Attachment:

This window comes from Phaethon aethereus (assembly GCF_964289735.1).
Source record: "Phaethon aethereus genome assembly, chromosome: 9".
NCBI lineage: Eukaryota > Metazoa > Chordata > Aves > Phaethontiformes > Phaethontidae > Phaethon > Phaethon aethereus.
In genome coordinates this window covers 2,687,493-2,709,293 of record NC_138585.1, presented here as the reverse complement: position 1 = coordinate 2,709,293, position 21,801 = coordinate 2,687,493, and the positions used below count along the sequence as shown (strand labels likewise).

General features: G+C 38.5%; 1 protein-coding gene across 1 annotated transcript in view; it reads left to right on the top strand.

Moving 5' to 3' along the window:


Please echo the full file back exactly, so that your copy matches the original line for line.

This window comes from Phaethon aethereus (assembly GCF_964289735.1).
Source record: "Phaethon aethereus genome assembly, chromosome: 9".
NCBI lineage: Eukaryota > Metazoa > Chordata > Aves > Phaethontiformes > Phaethontidae > Phaethon > Phaethon aethereus.
In genome coordinates this window covers 2,687,493-2,709,293 of record NC_138585.1, presented here as the reverse complement: position 1 = coordinate 2,709,293, position 21,801 = coordinate 2,687,493, and the positions used below count along the sequence as shown (strand labels likewise).

General features: G+C 38.5%; 1 protein-coding gene across 1 annotated transcript in view; it reads left to right on the top strand.

Moving 5' to 3' along the window: